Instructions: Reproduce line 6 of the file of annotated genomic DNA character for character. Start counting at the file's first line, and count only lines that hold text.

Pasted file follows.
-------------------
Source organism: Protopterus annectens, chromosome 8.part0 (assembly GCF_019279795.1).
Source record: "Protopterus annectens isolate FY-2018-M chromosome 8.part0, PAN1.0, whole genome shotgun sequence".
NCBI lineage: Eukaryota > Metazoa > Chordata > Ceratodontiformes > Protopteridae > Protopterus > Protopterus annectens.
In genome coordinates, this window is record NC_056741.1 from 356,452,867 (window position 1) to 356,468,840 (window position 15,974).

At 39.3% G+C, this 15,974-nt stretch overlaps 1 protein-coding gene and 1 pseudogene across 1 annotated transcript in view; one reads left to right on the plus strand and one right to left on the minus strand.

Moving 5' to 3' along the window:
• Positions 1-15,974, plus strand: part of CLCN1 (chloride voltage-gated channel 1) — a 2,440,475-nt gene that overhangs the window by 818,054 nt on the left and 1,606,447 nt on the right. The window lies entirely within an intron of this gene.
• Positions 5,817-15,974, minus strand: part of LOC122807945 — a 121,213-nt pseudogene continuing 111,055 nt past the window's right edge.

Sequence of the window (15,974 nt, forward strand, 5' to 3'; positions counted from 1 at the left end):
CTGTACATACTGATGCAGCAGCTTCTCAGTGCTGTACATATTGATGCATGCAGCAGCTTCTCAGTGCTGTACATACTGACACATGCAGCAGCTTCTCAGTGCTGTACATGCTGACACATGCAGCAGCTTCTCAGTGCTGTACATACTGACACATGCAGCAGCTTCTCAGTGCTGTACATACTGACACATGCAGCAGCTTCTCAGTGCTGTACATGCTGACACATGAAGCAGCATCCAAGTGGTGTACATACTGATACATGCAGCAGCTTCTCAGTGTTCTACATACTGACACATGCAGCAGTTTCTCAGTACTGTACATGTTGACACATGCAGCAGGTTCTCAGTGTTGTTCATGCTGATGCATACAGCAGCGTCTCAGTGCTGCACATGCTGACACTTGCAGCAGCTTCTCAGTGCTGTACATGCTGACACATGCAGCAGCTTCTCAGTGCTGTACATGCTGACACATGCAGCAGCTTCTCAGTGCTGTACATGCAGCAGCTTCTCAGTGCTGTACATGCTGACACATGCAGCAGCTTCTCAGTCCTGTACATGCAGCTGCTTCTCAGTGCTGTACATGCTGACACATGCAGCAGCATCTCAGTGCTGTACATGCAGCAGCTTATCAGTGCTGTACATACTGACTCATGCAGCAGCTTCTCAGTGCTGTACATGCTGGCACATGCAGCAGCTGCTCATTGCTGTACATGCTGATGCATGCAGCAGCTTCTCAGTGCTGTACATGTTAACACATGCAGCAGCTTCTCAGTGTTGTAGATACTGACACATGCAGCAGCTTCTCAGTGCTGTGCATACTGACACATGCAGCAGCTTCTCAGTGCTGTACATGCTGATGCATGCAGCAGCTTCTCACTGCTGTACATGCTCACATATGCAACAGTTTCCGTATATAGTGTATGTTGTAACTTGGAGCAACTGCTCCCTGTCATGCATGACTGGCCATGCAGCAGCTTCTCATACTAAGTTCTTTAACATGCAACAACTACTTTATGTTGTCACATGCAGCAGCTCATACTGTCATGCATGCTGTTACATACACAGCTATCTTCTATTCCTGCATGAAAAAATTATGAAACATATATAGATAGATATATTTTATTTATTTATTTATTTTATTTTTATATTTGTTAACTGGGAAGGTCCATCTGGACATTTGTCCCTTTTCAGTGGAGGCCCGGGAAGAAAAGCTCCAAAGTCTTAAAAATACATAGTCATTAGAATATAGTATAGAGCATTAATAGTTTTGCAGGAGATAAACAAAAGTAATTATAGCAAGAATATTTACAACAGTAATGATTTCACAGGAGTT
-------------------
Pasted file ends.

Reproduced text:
Moving 5' to 3' along the window: